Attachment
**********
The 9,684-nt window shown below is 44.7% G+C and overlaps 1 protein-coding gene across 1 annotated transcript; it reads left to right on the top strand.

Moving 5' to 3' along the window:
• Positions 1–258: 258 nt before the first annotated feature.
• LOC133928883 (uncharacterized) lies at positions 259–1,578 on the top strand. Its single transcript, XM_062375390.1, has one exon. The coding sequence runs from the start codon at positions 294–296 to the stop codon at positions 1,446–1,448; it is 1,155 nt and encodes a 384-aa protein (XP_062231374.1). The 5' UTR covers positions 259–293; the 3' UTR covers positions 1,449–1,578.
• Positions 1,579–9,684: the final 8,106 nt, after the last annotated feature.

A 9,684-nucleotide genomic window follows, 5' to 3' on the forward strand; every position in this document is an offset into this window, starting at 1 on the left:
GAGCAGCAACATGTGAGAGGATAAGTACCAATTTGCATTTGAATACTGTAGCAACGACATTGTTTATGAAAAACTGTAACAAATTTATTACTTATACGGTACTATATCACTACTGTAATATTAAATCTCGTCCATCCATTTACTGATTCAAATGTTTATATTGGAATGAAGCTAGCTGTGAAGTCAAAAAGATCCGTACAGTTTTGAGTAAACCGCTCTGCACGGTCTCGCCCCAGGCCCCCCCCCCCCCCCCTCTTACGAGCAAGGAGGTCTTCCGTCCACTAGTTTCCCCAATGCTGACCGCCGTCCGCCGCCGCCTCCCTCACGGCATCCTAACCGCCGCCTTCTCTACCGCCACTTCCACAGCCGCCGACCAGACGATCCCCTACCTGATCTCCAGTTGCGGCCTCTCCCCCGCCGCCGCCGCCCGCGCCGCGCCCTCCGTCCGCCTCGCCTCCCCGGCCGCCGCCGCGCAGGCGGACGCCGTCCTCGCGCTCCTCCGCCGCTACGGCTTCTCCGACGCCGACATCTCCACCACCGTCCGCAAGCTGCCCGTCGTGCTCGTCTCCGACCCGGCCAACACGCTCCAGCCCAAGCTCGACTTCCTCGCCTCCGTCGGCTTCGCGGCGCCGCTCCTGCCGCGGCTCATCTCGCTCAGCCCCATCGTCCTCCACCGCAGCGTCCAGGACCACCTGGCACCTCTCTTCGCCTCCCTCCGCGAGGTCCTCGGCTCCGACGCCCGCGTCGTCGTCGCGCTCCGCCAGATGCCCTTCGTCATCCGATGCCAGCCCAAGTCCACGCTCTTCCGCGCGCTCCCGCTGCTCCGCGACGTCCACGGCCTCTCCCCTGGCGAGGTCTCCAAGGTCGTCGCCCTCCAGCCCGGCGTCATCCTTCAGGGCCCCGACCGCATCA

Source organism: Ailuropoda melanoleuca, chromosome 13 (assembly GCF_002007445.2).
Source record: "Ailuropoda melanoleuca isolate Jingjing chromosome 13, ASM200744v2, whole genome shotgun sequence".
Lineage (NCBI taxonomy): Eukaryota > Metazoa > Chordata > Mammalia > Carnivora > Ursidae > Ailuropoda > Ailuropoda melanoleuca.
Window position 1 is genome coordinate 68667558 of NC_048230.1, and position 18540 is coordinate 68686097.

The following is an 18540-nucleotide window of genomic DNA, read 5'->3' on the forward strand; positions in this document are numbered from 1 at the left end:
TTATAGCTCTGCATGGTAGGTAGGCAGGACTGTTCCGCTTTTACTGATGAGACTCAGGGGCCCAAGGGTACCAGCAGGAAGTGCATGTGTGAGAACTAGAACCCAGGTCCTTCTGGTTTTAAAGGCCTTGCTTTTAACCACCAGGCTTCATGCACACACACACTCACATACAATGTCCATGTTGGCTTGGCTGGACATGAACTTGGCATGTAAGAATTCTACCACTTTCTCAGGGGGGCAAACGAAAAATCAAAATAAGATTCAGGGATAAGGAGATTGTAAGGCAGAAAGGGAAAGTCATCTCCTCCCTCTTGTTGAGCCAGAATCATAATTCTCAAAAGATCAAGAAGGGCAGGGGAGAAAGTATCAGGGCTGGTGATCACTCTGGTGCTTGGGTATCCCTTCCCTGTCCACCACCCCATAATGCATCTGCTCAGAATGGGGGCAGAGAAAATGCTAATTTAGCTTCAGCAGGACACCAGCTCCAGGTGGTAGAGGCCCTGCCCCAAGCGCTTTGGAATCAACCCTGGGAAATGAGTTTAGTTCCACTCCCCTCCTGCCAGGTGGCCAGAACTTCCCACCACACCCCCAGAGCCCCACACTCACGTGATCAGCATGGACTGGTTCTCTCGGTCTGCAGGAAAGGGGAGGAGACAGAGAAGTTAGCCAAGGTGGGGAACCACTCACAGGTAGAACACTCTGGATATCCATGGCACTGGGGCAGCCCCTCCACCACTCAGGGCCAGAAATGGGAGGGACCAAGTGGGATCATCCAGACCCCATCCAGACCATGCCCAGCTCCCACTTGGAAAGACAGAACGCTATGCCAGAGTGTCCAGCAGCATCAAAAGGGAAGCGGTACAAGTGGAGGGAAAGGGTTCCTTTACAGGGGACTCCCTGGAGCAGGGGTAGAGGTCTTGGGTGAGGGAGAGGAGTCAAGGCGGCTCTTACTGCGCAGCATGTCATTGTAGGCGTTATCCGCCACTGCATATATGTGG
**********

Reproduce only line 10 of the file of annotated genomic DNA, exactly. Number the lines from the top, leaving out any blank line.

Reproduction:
Lineage (NCBI taxonomy): Eukaryota > Metazoa > Chordata > Mammalia > Carnivora > Ursidae > Ailuropoda > Ailuropoda melanoleuca.